Both federal law and the Illinois Trade Secrets Act (765 ILCS 1065/et seq.) allow a person to recover money damages caused by the misappropriation of trade secrets. 765 ILCS 1065/4; 18 U.S.C. § 1836. Generally, a “trade secret” is information kept confidential for economically advantageous reasons. See 765 ILCS 1065/4; 18 U.S.C. § 1839(3). Trade secrets often consist of technical or business information, such as, for example, designs, codes, prototypes, procedures, or plans. See 765 ILCS 1065/4; 18 U.S.C. § 1839(3). In some instances, a trade secret may include lists of customers and/or potential customers. 765 ILCS 1065/4.
The recovery for misappropriation of trade secrets is nearly identical under federal and state law. See generally 765 ILCS 1065/4; 18 U.S.C. 1836(b)(3)(B), (C), (D). The owner of a trade secret may obtain recovery for actual damages, as well as exemplary damages and attorney’s fees.
1. Actual Damages
Actual damages for trade secret violations include both (1) “actual loss” caused to the trade secret owner by the misappropriation, and (2) “unjust enrichment” received by the defendant or others because of the misappropriation.
“Actual loss” consists of a trade secret owner’s lost profits, i.e. “the profit it would have made on the product it would have sold but for the defendants’ misappropriation.” Mangren Research & Dev. Corp. v. Nat’l Chem. Co., 87 F.3d 937, 945 (7th Cir. 1996).
“Unjust enrichment” refers to “the profits others made because of defendants’ misappropriation.” Mangren Research & Dev. Corp., 87 F.3d at 945. Unjust enrichment from a trade secret can be proven in the following three ways:
- The defendant’s profits on sales attributable to use of the trade secret. See C & F Packing Co., Inc. v. IBP, Inc., 244 F.3d 1296, 1304 (Fed. Cir. 2000 (applying Illinois law)).
- The amount of defendant’s increase in sales after misappropriation, provided plaintiff can show a causal connection between the increase in sales and the appropriation.” See Thomas & Betts Corp. v. Panduit Corp., No. 93 C 4017, 1997 WL 603880, at *17 (N.D. Ill. Sept. 23, 1997).
- The plaintiff’s cost of development, on the rationale that the defendant received a benefit in that amount because it avoided expending resources to develop the product.” See Minn. Mining & Mfg. Co. v. Pribyl, 259 F.3d 587, 607 (7th Cir. 2001) (applying Wisconsin law).
In some instances, it may be too difficult to prove either actual damages or unjust enrichment. If neither actual loss nor unjust enrichment can be proven, damages measured as “reasonable royalty” may be awarded instead. 765 ILCS 1065/4(a); 18 U.S.C. 1836(b)(3)(B)(ii). A reasonable royalty is an amount that reflects what would have been likely agreed upon had the trade secret been licensed. See RKI, Inc. v. Grimes, 200 F. Supp. 2d 916, 926 (N. D. Ill. May 2, 2002). Calculating a reasonable royalty includes, for example, evidence of costs from developing the trade secret or valuation of the trade secret. Id.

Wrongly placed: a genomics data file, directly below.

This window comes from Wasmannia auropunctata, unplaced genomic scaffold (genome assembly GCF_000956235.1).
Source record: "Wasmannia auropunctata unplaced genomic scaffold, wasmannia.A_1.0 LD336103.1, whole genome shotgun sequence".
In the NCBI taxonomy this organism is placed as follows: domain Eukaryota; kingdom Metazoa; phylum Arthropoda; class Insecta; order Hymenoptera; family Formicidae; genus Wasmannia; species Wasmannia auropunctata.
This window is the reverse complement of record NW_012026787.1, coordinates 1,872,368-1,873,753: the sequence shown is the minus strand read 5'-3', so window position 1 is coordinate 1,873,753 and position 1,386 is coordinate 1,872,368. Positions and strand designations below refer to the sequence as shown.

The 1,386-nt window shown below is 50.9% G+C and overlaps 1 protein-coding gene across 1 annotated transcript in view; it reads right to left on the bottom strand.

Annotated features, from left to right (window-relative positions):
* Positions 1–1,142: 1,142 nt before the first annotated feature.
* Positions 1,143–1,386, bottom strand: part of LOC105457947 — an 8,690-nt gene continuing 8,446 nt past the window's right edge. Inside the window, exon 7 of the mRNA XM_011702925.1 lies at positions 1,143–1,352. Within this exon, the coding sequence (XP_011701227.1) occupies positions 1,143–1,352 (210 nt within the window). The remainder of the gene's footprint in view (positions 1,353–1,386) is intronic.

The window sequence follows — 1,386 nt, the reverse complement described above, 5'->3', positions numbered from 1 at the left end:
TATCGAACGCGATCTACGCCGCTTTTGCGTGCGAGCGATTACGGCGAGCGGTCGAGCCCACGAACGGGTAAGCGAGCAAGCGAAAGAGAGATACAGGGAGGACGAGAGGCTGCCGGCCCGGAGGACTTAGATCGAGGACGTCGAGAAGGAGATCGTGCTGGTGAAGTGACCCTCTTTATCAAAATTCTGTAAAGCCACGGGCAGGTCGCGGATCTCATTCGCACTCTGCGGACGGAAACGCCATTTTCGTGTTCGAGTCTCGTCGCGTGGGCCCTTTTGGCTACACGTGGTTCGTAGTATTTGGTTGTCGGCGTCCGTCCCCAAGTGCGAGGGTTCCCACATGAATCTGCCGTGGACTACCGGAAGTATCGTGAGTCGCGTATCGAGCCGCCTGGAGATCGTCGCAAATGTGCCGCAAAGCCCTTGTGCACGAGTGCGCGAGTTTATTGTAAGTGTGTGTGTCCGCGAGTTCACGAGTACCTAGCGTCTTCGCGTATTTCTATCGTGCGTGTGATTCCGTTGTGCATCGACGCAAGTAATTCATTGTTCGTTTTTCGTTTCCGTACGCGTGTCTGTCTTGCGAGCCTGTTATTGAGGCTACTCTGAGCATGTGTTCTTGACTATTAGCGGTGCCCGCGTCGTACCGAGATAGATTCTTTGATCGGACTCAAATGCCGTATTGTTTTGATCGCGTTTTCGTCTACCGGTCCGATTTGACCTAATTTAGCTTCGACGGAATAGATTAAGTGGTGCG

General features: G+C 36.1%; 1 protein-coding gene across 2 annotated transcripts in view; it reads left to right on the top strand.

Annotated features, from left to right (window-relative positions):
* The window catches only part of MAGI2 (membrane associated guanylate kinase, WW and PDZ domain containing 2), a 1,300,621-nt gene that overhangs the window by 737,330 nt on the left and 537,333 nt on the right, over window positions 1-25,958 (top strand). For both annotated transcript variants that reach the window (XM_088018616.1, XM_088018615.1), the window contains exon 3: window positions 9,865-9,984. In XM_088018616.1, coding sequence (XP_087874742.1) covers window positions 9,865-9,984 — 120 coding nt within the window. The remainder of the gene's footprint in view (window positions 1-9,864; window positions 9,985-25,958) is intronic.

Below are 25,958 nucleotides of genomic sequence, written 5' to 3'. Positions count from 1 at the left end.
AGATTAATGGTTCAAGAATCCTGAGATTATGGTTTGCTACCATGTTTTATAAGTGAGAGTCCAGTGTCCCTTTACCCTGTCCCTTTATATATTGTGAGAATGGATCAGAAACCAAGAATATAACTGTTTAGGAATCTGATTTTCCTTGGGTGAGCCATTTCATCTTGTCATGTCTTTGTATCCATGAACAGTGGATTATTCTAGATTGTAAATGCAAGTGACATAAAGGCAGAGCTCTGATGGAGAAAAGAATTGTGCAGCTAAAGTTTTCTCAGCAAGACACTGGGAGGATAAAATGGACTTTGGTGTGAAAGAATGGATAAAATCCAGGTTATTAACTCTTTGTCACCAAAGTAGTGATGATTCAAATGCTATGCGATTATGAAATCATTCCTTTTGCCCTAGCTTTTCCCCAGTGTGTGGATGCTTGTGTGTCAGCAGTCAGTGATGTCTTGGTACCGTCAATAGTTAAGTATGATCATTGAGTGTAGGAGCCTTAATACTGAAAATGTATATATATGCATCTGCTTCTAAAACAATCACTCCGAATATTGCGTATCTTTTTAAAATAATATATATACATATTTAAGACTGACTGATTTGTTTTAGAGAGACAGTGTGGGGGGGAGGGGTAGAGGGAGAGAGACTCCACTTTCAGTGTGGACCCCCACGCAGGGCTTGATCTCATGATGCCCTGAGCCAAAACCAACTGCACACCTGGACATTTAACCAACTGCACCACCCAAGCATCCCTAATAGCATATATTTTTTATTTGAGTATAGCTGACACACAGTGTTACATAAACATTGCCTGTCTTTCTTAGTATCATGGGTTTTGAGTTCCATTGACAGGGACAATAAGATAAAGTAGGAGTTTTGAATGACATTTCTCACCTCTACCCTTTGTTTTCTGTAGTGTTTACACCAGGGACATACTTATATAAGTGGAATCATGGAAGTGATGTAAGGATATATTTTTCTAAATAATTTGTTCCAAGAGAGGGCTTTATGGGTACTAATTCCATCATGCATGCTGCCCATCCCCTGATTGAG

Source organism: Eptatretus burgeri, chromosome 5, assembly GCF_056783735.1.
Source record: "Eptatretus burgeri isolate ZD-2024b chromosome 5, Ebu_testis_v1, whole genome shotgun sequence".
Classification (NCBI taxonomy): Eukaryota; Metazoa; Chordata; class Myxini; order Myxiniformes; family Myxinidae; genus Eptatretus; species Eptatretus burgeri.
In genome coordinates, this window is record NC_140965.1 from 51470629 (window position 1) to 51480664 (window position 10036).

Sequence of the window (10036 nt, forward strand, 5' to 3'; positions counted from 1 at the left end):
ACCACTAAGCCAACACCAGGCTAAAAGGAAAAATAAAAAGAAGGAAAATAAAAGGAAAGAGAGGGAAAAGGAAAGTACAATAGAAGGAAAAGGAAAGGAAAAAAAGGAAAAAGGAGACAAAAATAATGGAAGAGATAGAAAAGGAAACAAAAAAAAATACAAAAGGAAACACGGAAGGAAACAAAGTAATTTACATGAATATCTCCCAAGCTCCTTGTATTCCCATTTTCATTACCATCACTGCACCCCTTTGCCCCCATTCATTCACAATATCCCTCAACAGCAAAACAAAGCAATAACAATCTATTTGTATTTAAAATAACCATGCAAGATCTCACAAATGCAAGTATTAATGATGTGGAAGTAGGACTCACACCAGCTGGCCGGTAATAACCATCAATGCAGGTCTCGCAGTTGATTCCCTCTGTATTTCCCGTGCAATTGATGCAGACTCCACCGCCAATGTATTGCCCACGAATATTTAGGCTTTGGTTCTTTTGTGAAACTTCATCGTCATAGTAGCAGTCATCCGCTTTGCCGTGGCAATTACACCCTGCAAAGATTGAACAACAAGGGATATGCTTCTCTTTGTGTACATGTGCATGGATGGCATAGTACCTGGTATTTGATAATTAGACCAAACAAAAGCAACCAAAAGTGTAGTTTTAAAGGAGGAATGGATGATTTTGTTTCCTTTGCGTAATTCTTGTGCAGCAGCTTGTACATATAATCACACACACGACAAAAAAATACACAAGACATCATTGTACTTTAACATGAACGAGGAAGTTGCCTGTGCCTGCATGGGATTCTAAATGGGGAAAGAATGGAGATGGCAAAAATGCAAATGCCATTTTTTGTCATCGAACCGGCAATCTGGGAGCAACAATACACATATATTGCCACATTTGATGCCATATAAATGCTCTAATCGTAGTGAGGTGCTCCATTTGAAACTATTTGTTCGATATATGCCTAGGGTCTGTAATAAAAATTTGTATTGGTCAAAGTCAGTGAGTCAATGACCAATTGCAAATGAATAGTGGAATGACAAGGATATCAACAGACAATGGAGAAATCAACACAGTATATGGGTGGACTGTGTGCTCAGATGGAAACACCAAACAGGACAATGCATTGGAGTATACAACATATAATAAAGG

2. Exemplary Damages and Attorney’s Fees
Exemplary damages are simply punitive damages meant to deter and punish the wrongdoer for willful and malicious trade secret appropriation. See SKF USA, Inc. v. Bjerkness, 2010 U.S. Dist. LEXIS 80776, *27 (N.D. Ill., Aug. 9, 2010) (discussing 765 ILCS 1065/4(b)). Under both Illinois and federal law, exemplary damages are limited to up to two times the amount awarded for actual damages. 765 ILCS 1065/4(b); 18 U.S.C. 1836(b)(3)(C). In order to obtain an award of exemplary damages, a plaintiff must demonstrate that the defendant’s trade secret appropriation was willful and malicious.
Like exemplary damages, a showing of willful and malicious trade secret appropriation may also entitle a plaintiff to reasonable attorney’s fees under both state and federal law. 765 ILCS 1065/5; 18 U.S.C. 1836(b)(3)(D); see also RKI, Inc. v. Grimes, 177 F. Supp. 2d 839, 880 (N.D. Ill. Dec. 21, 2001). According to the Northern District of Illinois, “ ‘willful and malicious appropriation’ includes both an intentional misappropriation and a misappropriation resulting from the conscious disregard of the rights of another.” Id. at 879.
Although this blog post has primarily discussed money damages, both federal and state law allow for injunctive relief to stop trade secret misappropriation. 765 ILCS 1065/3; 18 U.S.C. 1836(b)(3)(A). If you have been the victim of threatened or actual trade secret theft, then you should contact an attorney immediately about seeking an injunction.